Meeting the ISO/IEC 17025:2017 compliance standards is essential for testing laboratories. Not only does this regulation dictate lab competency, but it also helps demonstrate that your laboratory is performing at par with your internationally accredited peers. In this article, we’ll dive into the significance of ISO/IEC 17025 as well as explore five ways your laboratory can simplify this compliance process. Read on to learn more.
What Does ISO/IEC 17025 Compliance Require?
ISO/IEC 17025:2017 is the international standard that sets the requirements for laboratory competency in testing and calibration. Getting ISO/IEC 17025 certified essentially means that your lab is recognized to be technically proficient in testing and calibration, helping your company facilitate easier acceptance of test results and minimize the need for retesting. When broken down, this ISO standard contains two main sections:
- Management requirements, which are primarily related to the operation and effectiveness of the quality management system within the laboratory
- Technical requirements, which are primarily related to the competence of staff and calibration of equipment
In order to fulfill ISO 17025 requirements, your company needs to prove compliance in both of these categories during an accredited third-party audit. Unfortunately, this process can be convoluted and time consuming. Let’s look at five compliance tips to help get your company audit ready and ensure you pass with flying colors.
How Can Your Company Simplify ISO/IEC 17025 Compliance?1. Document your laboratory and employee competencies
Since ISO 17025 is all about testing and calibration competencies, your auditor is going to ask for concrete proof of your lab’s capabilities in these categories. So, as your company performs its day-to-day activities, be sure to document any procedure that contributes to:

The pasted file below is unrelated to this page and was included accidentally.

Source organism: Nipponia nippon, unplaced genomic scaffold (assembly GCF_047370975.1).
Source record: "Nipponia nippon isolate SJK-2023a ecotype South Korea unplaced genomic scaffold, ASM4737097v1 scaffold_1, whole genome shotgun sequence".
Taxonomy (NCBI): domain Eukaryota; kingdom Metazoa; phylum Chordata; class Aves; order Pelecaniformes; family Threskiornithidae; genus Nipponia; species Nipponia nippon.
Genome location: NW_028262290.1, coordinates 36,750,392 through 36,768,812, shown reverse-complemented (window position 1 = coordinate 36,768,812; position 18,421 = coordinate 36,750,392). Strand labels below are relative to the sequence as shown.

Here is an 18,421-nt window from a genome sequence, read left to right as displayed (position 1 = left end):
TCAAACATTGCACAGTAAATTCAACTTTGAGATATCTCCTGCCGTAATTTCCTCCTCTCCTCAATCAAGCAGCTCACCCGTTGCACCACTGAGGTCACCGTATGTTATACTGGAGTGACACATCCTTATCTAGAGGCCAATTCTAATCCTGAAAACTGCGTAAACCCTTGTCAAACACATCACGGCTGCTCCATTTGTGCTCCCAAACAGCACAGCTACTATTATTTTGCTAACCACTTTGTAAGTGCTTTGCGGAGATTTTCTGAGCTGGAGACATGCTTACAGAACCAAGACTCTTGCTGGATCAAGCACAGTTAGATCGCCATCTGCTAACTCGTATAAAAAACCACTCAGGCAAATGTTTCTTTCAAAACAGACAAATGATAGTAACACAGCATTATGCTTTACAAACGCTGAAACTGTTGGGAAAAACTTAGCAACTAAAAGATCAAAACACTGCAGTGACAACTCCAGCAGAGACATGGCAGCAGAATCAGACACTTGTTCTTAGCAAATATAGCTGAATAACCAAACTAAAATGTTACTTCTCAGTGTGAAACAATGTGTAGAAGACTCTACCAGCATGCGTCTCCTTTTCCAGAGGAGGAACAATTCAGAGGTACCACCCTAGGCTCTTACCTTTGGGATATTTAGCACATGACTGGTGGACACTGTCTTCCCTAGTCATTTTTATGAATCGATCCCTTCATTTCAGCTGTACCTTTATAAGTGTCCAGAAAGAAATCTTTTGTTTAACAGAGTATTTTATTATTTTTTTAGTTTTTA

- Consistent processes
- Valid results
- Achievement of overarching lab goals
This can include validation documentation, equipment maintenance, risk assessments, internal audits, safety, etc.
Additionally, to ensure consistent laboratory operation and improvement, monitor and document your employee competence. Set tangible quality goals for each job description under your company umbrella and decide on various key performance indicators (KPIs) to help you track whether your employees are meeting their necessary benchmarks. When facing ISO/IEC 17025 accreditation, having consistent methods and valid lab results is not enough; you need to be able to prove to an auditor that your processes and employees meet the expectations of ISO.
The next piece of the compliance puzzle is your laboratory’s quality documentation. On top of proving your competencies, you’ll also be asked to show that your organization performs work that meets a certain quality standard. These documents often include, but are not limited to, your quality manual, work instructions, and procedures.
The most important of these quality documents that your company should focus on compiling is your quality manual. If structured and written well, this manual provides an efficient way to reference and link policies, systems, documents, and records of your laboratory processes. Essentially, this manual will be the basis of your ISO 17025 audit, pointing your auditor in the right direction to find the information they need to prove compliance. The key to creating a successful quality manual is finding the balance between simplicity and detail so that your auditor can fully grasp your lab’s quality processes without routing through excess documentation.3. Keep your employee training up to date